“He may approach, I think,” said Mr. Humm, looking round him, with a fat smile. “Brother Tadger, let him come forth and greet us.”

The little man in the drab shorts who answered to the name of Brother Tadger, bustled down the ladder with great speed, and was immediately afterwards heard tumbling up with the Reverend Mr. Stiggins.

“He’s a-comin’, Sammy,” whispered Mr. Weller, purple in the countenance with suppressed laughter.

“Don’t say nothin’ to me,” replied Sam, “for I can’t bear it. He’s close to the door. I hear him a-knockin’ his head again the lath and plaster now.”

As Sam Weller spoke, the little door flew open, and Brother Tadger appeared, closely followed by the Reverend Mr. Stiggins, who no sooner entered, than there was a great clapping of hands, and stamping of feet, and flourishing of handkerchiefs; to all of which manifestations of delight, Brother Stiggins returned no other acknowledgment than staring with a wild eye, and a fixed smile, at the extreme top of the wick of the candle on the table, swaying his body to and fro, meanwhile, in a very unsteady and uncertain manner.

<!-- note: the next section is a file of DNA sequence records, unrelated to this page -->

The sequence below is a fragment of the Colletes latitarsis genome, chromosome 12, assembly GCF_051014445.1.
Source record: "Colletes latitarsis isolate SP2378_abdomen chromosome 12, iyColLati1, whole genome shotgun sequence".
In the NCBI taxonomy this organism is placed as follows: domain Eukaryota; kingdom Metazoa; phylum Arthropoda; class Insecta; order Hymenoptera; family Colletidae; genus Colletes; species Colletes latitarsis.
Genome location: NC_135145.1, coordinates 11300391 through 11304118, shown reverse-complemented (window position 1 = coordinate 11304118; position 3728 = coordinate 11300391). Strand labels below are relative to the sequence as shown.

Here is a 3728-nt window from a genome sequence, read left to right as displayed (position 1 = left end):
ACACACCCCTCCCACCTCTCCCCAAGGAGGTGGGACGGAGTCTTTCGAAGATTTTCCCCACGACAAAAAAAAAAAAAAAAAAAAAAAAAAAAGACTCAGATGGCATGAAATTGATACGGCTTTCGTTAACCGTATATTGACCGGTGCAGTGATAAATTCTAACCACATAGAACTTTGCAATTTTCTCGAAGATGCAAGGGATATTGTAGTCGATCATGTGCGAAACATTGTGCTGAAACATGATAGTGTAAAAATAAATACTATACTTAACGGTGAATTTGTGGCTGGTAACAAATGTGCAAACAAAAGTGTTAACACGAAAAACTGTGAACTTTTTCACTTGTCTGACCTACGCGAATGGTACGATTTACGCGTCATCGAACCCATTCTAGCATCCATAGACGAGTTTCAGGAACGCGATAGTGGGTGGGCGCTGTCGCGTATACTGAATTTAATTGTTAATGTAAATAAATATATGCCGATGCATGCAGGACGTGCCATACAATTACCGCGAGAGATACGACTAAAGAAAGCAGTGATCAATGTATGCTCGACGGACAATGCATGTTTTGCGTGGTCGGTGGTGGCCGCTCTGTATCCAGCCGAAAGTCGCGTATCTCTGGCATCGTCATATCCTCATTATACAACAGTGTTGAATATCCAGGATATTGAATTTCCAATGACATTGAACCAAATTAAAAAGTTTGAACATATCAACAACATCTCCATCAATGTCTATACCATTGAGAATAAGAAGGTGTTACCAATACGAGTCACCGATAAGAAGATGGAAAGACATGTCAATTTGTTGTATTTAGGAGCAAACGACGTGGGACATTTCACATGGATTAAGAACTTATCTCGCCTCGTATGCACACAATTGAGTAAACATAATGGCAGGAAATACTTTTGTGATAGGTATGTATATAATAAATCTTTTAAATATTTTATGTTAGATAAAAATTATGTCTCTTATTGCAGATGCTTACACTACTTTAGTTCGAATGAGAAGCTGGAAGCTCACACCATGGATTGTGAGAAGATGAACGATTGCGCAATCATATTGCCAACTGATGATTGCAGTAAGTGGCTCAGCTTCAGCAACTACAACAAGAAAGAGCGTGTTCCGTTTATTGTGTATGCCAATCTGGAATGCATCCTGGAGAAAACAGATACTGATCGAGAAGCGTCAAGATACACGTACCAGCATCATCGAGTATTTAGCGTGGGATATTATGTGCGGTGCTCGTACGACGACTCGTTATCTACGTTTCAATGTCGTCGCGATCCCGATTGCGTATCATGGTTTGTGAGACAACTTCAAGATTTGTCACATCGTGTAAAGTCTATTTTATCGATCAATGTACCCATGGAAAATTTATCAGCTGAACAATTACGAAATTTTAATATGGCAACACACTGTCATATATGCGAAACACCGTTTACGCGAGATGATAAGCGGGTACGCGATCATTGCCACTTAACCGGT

“Are you unwell, Brother Stiggins?” whispered Mr. Anthony Humm.

“I am all right, Sir,” replied Mr. Stiggins, in a tone in which ferocity was blended with an extreme thickness of utterance; “I am all right, Sir.”

“Oh, very well,” rejoined Mr. Anthony Humm, retreating a few paces.

“I believe no man here has ventured to say that I am not all right, Sir?” said Mr. Stiggins.

“Oh, certainly not,” said Mr. Humm.

“I should advise him not to, Sir; I should advise him not,” said Mr. Stiggins.

By this time the audience were perfectly silent, and waited with some anxiety for the resumption of business.

“Will you address the meeting, brother?” said Mr. Humm, with a smile of invitation.

“No, sir,” rejoined Mr. Stiggins; “No, sir. I will not, sir.”